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World Cup helped boost TV viewing hours: BARB research

Football from South Africa keeps British in front of the box for two hours a week longer than usual

The World Cup helped increase the number of hours people spent watching TV during the first six months of this year, according to research from the Broadcasters' Audience Research Board (BARB).

The figures for January-June - published by Thinkbox, a marketing body that works on behalf of commercial TV - show that people watched an average of 28 hours and 15 minutes a week of broadcast television compared to 26 hours and 13 minutes during the same period in 2009.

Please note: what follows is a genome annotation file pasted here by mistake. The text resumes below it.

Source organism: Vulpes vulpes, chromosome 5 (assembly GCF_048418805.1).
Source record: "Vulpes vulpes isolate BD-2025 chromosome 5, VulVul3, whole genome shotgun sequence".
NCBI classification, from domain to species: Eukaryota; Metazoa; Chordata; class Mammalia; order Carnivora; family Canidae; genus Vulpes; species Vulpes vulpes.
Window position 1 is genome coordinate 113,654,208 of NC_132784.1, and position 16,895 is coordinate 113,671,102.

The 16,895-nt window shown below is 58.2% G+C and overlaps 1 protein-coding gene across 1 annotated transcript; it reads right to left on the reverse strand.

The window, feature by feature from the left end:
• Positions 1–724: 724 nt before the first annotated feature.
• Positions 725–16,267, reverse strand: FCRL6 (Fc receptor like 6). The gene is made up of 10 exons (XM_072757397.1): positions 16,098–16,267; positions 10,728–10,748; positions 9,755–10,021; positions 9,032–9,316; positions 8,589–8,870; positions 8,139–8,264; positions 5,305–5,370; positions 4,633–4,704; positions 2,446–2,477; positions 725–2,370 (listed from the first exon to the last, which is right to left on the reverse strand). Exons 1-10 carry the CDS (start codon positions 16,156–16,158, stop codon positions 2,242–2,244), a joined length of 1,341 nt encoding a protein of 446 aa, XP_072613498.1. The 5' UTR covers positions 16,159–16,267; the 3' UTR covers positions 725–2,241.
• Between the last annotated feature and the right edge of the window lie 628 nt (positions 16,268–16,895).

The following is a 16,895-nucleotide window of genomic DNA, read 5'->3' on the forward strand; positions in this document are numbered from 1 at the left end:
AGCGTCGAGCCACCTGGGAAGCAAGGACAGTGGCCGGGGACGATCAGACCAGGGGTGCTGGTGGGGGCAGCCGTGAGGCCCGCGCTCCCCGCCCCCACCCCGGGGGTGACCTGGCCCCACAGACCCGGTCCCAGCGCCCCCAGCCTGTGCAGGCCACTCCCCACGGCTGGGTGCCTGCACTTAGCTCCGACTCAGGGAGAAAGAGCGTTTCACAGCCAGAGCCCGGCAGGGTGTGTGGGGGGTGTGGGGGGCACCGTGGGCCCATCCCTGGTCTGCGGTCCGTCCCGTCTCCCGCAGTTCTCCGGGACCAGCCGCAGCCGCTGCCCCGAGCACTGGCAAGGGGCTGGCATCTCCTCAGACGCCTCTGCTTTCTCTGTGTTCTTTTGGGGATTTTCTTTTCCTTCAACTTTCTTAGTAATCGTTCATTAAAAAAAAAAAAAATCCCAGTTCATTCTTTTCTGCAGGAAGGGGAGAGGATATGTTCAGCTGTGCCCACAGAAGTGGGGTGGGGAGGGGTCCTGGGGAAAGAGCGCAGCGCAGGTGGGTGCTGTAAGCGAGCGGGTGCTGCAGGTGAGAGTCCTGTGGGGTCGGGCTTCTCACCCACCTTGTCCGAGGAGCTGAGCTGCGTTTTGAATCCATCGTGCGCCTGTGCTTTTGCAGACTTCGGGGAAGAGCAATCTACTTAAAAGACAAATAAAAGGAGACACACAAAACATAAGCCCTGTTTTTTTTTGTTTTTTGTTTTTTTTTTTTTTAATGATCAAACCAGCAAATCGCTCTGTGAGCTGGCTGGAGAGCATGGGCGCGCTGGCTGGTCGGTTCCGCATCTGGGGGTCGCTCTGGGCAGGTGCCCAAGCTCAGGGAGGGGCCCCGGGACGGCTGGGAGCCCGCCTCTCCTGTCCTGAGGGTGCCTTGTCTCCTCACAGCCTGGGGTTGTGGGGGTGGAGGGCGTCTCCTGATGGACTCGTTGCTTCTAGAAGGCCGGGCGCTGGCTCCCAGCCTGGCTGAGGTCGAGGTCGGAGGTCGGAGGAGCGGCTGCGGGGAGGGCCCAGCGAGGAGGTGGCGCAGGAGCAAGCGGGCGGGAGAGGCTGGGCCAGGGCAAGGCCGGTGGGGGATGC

TV viewing of commercial channels accounted for 62 per cent of total viewing during the period.

Alongside the World Cup, the increase in time spent in front of the TV has been attributed to greater choice of channels and the switch to digital. Digital technology has especially helped viewers to record shows and watch them later. Such viewing constituted 7.1 per cent of all the television watched in the UK.

"We know that technology is making TV ever more attractive and we should never underestimate the fundamental importance of compelling content," said Thinkbox's chief executive Tess Alps.